And the Lord God commanded the man, saying, “Of every tree of the garden you may freely eat.” (Genesis 2:16)
In the beginning before the fall of man, Adam could “freely eat” of all the trees in the garden that were good for food. So, apparently, he didn’t have to toil in order to eat; it was not until after the fall that God said, “In the sweat of your face you will eat bread.” The point is, if Adam could “freely eat” from the trees in the garden, what was the work he was commanded to do in Genesis 2:15?
If you consider that Eden, the garden and the midst of the garden — where the Tree of Life was located — may have been the first earthly Sanctuary, then Adam’s role was to function as a priest. Because his work consisted of making sure this holy place was tended in a way that was conducive to God’s Presence, he was allowed to freely eat of its fruit.
Later, a similar benefit would be presented to the sons of Aaron who served in the Sanctuary. Because their work was to keep the Sanctuary a place where the Presence of the Holy One might reside, they could freely eat of the portions brought by the people into God’s House that were reserved for them.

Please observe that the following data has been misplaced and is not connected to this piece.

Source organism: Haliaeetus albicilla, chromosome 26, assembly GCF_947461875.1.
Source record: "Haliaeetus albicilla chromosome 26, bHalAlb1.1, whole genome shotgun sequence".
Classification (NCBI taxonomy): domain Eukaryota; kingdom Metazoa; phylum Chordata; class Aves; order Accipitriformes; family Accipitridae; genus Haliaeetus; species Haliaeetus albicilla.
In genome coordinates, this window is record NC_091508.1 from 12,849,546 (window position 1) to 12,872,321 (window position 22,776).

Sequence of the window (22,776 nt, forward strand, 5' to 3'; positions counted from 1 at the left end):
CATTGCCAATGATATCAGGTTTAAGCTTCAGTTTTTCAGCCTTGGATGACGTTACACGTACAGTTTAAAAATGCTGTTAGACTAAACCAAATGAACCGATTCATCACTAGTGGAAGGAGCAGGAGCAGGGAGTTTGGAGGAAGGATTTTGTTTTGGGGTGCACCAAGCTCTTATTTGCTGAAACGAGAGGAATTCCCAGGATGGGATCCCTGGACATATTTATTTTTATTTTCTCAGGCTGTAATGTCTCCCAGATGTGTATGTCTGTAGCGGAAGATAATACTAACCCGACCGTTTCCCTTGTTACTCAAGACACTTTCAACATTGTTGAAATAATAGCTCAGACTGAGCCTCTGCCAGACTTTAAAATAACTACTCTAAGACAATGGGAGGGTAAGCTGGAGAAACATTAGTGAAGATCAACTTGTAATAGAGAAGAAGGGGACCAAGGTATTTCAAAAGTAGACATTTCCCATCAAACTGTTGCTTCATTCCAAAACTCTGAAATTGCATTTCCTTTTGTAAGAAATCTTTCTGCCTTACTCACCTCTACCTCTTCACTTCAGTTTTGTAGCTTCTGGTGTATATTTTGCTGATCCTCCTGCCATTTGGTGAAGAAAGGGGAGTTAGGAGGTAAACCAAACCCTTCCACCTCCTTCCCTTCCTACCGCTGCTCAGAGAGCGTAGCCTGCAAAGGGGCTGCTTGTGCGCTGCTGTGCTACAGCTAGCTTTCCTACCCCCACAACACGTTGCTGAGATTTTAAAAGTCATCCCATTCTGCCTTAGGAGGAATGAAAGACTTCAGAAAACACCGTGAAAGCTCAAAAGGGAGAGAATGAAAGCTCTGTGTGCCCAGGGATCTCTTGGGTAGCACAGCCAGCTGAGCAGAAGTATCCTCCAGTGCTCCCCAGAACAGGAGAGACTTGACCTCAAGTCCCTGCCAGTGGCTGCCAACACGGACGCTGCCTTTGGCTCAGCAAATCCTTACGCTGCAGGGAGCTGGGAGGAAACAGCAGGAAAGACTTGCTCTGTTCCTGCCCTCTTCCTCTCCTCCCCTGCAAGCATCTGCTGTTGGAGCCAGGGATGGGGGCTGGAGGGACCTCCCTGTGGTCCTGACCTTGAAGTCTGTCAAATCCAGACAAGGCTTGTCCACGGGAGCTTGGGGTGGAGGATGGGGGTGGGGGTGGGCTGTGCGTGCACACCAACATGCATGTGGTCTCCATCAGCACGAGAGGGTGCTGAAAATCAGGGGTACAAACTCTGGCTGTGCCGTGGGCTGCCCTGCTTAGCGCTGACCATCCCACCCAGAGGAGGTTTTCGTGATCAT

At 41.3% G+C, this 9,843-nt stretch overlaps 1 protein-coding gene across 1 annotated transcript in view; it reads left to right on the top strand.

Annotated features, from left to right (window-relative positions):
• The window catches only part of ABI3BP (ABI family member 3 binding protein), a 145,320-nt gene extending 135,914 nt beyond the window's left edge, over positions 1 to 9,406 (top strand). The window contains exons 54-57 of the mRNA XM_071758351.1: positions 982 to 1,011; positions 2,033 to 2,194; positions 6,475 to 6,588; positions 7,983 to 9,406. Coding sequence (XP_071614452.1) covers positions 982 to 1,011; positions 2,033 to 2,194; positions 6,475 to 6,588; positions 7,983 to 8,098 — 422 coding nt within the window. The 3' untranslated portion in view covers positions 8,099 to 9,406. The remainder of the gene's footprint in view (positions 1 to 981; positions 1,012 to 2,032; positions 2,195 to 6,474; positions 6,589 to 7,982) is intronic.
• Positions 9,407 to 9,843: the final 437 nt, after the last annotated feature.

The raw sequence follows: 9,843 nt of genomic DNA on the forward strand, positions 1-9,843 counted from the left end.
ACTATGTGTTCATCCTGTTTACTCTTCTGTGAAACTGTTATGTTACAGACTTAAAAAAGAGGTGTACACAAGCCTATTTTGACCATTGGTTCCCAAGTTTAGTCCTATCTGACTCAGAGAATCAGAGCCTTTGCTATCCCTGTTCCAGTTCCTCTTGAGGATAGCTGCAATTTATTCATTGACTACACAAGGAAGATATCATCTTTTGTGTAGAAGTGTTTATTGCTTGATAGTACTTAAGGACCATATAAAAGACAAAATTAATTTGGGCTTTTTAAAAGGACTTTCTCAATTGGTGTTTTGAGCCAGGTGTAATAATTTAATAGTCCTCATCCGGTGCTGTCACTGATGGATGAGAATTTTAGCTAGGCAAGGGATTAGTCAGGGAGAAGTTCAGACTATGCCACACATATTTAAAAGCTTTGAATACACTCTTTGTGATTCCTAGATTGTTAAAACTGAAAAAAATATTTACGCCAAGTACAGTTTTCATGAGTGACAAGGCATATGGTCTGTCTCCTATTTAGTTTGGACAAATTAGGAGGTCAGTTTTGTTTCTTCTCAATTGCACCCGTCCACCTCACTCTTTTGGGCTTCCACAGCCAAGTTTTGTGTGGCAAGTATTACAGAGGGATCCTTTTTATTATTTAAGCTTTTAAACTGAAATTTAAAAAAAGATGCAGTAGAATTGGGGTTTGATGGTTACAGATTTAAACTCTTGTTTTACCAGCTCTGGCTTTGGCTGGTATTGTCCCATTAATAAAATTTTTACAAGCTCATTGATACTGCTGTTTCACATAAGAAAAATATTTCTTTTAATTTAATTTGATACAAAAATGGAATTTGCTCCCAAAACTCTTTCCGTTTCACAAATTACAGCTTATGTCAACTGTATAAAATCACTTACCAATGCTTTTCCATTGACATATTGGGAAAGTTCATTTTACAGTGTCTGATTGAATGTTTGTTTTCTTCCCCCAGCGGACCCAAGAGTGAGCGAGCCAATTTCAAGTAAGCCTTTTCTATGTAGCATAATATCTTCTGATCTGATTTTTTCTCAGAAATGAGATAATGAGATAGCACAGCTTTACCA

Peter wrote that the Body of Messiah is considered to be a “royal priesthood” duty bound to “show forth the praises” of the Almighty. Might we also consider that, when we are faithful to this duty, we may freely partake of the blessings bestowed upon those who serve His purpose? More specifically, there is an inherent blessing in obedience to His instructions and, thus, when we seek His Kingdom and His righteousness, all of our daily needs will be provided for us. So then, let us fulfill our duty and serve as His priests that others may also freely partake of His goodness.
Blessings and Shalom,